Tuesday, July 21st, 2020
Memorial honoring vet, former FBI agent proposed in St. Marys
By Sydney Albert
ST. MARYS - City officials are looking to create a memorial garden to honor a deceased U.S. Air Force veteran and FBI agent from St. Marys.
City safety service director Greg Foxhoven said he had been contacted by an FBI agent in December who had asked if the city would be interested in honoring an agent who had been killed in the line of duty and responded city officials would be open to the project.
Michael J. Lynch was raised in St. Marys before going into the Air Force. He served from 1966-1970 and served a tour in Vietnam after which he received several awards in recognition of his service.
He joined the FBI in 1976, where he worked until he and several other agents were killed in a plane crash in 1982 as they escorted a bank fraud and embezzlement subject to Cincinnati.
Discussion of the project was halted due to the coronavirus pandemic, and Foxhoven said officials had also been unsure of exactly how to honor Lynch. After researching his childhood home, officials realized the city owned a greenspace area just down the street from his former house at 958 E. Spring St. He proposed they turn the greenspace into the Michael J. Lynch Memorial Gardens.
Several FBI agents have pledged to donate money for the project or have already done so, Foxhoven said. Officials from a quarry also have reportedly said they would donate a large boulder, worth an estimated $1,200, to the city and transport it to the site. Foxhoven doubted the project would be expensive, but if others are interested in donating, he said they could make a check payable to the city with a note in the memo line directing the funds to the Lynch Memorial Garden project.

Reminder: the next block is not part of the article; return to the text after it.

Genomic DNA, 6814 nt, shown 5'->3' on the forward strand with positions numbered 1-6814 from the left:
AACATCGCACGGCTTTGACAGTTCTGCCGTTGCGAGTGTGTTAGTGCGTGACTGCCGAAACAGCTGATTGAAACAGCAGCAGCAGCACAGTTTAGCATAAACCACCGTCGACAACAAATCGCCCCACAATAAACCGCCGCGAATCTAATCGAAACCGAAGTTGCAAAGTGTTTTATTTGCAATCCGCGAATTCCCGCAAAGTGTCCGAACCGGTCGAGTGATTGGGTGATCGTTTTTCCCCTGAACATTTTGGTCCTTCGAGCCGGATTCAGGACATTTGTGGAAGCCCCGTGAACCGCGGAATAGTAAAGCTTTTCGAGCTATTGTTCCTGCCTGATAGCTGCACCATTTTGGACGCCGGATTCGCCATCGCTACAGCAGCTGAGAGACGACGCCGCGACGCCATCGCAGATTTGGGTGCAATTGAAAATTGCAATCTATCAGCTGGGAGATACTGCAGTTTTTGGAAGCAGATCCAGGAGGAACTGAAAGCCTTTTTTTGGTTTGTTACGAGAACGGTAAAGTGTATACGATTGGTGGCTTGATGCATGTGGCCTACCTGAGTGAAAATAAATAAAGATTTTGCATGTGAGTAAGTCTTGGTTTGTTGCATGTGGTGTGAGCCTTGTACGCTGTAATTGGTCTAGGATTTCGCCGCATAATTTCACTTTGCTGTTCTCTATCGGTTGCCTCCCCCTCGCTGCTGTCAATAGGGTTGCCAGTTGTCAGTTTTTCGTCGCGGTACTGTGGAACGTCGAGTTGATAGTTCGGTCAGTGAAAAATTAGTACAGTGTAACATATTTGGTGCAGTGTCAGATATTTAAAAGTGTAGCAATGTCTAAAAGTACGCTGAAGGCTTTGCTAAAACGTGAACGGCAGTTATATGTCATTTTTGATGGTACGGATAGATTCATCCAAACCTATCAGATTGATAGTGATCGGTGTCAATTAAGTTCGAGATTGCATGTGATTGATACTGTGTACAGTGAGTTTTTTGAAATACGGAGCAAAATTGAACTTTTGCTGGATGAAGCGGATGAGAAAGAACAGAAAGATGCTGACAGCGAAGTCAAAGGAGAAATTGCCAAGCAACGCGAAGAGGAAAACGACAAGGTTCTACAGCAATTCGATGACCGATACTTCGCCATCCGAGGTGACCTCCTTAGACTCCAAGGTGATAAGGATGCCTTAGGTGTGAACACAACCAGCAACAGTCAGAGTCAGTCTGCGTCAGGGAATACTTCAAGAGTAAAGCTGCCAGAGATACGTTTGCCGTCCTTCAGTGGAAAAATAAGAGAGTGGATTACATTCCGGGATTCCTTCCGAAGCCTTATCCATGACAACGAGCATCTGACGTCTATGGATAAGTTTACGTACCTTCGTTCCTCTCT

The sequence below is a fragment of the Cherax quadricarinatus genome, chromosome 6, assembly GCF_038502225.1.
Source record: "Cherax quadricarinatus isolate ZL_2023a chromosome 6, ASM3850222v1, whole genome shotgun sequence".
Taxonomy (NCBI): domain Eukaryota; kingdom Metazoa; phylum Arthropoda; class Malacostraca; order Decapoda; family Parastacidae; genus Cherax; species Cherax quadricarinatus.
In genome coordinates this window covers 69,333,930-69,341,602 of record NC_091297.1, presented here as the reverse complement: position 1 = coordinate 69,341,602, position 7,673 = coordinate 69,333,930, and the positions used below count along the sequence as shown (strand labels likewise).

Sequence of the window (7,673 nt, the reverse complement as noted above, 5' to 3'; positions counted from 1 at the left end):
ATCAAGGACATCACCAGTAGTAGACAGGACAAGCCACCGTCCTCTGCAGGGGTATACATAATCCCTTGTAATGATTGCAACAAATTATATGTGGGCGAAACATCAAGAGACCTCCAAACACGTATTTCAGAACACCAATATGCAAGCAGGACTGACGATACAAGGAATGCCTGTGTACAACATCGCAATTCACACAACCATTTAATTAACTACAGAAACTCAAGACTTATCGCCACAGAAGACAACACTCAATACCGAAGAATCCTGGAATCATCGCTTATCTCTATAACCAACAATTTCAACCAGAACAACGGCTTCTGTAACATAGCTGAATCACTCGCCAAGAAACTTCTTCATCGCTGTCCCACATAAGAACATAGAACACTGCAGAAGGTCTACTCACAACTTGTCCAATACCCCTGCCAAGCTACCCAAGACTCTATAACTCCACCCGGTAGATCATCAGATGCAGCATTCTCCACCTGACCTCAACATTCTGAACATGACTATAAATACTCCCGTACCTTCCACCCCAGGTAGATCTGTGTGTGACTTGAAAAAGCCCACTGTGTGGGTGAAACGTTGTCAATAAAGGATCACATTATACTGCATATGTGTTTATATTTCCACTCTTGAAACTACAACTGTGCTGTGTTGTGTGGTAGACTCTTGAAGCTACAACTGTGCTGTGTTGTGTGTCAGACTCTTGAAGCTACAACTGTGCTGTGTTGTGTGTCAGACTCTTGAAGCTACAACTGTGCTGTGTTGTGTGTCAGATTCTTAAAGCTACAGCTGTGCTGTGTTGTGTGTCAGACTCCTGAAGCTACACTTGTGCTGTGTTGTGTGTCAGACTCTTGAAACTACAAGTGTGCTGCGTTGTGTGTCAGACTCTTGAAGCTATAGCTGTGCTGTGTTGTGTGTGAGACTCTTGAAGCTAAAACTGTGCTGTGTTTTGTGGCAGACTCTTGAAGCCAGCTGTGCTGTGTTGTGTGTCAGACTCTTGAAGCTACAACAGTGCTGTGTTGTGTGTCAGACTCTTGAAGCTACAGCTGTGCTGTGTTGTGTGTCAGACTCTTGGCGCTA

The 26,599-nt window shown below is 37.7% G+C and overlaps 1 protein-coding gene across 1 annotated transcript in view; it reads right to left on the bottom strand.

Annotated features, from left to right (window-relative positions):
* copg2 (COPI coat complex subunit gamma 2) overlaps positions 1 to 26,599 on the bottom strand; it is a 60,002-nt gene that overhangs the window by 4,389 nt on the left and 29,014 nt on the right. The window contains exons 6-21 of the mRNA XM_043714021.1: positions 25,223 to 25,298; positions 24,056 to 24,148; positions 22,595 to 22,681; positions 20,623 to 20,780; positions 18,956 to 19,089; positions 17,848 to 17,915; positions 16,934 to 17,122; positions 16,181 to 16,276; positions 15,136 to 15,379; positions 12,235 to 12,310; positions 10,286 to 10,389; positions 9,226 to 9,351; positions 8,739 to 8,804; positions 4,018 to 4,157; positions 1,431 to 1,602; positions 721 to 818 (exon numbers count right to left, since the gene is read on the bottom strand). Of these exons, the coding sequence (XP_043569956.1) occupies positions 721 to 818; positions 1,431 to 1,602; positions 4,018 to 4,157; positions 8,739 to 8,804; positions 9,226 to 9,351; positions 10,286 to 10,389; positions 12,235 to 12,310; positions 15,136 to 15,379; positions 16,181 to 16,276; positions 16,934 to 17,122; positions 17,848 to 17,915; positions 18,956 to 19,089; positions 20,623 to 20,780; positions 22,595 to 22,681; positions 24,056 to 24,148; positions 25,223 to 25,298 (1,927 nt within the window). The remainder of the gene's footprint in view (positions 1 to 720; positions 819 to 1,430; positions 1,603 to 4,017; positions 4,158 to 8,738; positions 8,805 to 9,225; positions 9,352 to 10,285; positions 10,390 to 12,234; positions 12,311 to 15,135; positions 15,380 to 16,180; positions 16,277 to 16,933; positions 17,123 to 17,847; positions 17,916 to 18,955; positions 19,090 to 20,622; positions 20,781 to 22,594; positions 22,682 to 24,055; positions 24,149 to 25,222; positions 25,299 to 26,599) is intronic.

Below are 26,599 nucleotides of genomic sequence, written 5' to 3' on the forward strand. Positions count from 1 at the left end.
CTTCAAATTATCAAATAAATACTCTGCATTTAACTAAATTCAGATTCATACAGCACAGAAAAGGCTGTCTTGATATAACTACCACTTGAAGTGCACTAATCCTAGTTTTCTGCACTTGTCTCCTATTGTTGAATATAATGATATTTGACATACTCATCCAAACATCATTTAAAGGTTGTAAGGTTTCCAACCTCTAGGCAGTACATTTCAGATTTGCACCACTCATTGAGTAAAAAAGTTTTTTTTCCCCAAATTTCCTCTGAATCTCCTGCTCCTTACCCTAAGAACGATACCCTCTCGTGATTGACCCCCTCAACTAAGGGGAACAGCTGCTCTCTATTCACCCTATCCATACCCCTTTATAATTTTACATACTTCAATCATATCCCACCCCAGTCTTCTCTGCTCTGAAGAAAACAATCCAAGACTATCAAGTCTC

The landscaping has not been completely planned, but Foxhoven said he envisioned putting a boulder between two trees with decorative flowerbeds and a plaque telling Lynch's story. The city would mow the lot and police department staff have volunteered to care for the flower beds because of Lynch's connection to law enforcement.
"We want it to be something that honors his memory and that the family and community can be proud of," Foxhoven said.
Foxhoven didn't anticipate a ceremony or dedication happening soon, as the project still needed to have legislation approved by city council members to proceed.
In other business, committee members recommended the High Street shelter house and splash pad park area be named Mill Park.
City law director Zach Ferrall said people had found some historical information suggesting the area had once been called Mill Park, and the name seemed appropriate as the city restores the old mill across the canal.
Foxhoven said the historical sources had been verified by former city law director and history enthusiast Kraig Noble.